But, I am allowed to be nervous, and excited, and liberated, and fully authentically MYSELF as I share that I care about this movement. Because YOU should care about this movement. Everyone who cares about healing, best practice, and what actually WORKS, and everyone who themselves has benefitted and WANTS TO GIVE BACK, should CARE ABOUT THIS MOVEMENT!!
I want our member who has kicked his ten-year heroin addiction using ayahuasca to share his story. This story needed to be shared. No one realizes that this seemingly successful person could have just become another “addict” on the streets. But, he has had his own battle with coming out and I can only stand by as a silent witness. This is his fight, his choice, his decision.
For over ten years I was part of a legal ayahuasca church with members in Washington and Oregon. It was legal and federally protected, yet I was never able to “come out” at work. I always kept this important part of my life separate. This was partly because belonging to an ayahuasca church as a Jewish person was not something the average person would understand, and I did not want to put my life on trial for judgment that comes from ignorance. I also had a young son and needed to protect him. So, I understood the member’s fear, that fear of making the wrong choice about sharing who you are, with wolves who may devour you without knowing why.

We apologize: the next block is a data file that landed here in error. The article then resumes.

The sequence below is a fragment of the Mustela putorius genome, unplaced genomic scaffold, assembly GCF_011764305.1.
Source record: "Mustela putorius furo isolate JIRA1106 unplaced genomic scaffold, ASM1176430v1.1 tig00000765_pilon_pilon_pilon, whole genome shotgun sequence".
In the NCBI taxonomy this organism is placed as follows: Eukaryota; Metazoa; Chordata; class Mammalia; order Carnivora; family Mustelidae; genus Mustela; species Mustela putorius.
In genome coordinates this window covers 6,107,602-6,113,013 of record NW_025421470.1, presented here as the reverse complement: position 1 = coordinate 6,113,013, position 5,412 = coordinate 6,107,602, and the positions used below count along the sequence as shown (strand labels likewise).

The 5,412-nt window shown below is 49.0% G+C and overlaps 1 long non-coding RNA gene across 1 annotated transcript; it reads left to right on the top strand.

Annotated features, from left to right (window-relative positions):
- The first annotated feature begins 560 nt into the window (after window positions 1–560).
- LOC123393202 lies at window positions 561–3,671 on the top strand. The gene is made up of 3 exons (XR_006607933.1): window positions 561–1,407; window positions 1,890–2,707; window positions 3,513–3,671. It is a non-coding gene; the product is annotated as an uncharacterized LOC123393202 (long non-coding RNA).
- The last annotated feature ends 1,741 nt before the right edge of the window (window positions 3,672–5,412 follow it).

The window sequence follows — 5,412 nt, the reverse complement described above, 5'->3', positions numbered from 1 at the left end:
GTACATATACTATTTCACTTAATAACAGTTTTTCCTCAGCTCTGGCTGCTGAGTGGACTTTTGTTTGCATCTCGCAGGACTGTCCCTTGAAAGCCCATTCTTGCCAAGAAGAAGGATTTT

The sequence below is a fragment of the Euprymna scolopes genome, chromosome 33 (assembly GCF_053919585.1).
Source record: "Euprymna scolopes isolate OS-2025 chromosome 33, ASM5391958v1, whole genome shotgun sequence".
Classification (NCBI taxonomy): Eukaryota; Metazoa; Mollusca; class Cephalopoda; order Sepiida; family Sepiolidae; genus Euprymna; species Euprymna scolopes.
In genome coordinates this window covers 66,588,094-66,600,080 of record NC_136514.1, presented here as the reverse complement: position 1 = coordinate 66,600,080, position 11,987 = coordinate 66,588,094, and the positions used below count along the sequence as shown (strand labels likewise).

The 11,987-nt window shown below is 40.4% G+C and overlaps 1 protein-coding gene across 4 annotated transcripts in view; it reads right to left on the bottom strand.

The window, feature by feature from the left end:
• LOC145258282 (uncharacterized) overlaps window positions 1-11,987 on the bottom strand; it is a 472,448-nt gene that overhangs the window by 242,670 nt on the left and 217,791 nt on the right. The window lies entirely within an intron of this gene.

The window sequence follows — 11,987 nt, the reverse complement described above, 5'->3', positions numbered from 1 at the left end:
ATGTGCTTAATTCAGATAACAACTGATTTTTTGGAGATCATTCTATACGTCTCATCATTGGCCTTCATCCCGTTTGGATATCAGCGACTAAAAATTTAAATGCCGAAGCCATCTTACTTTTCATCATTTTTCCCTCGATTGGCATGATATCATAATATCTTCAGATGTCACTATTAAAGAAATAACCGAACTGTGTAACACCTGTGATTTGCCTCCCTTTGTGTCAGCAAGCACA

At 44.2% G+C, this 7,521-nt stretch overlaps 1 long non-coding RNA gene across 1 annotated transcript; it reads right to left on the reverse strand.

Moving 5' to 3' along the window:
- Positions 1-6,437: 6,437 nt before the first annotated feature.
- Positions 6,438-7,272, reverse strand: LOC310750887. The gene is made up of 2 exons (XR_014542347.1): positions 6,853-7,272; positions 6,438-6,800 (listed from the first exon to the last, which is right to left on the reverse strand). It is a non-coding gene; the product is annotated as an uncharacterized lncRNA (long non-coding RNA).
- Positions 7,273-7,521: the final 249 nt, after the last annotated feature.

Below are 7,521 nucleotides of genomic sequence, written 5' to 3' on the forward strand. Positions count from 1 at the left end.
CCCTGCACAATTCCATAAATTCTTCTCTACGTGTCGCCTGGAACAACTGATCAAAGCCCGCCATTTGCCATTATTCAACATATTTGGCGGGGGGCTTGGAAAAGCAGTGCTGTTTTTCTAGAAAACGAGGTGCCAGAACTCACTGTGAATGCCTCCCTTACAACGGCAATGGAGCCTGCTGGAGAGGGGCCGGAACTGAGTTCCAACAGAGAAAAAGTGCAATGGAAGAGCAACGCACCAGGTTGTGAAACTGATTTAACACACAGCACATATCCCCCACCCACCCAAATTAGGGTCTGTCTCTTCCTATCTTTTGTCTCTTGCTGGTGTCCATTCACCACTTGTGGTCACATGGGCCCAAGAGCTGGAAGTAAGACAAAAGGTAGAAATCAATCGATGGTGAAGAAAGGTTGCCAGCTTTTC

I told a few co-workers, who were also close friends, about being in an ayahuasca church, but for the most part I kept mum. When I brought up plant medicine to my fellow co-workers, most of them seemed strangely unaware. As if the cascade of articles flooding the media had escaped them. Yet, in every other area of their work, they were totally on top of the latest research.
We were all so desperate for cures, for solutions―we were working with the most marginalized, hurting, mentally-ill and addicted populations and I couldn’t understand being unaware of the overwhelming research out there promoting plant medicine use. I couldn’t understand why, when the “solutions” were failing us, why people who I considered so radical, weren’t willing to be radical in this way―a new way that contained so much potential.
Anyone that has worked with these plant and fungi medicines has their own story of healing. And that story is theirs to tell. And maybe, just maybe, because I tell my story, they can tell theirs.
– Leo Russell, Executive Director
Leonora Russell works for the Public Defense. Her views reflect her personal opinions and are not reflective of the views of the Public Defense.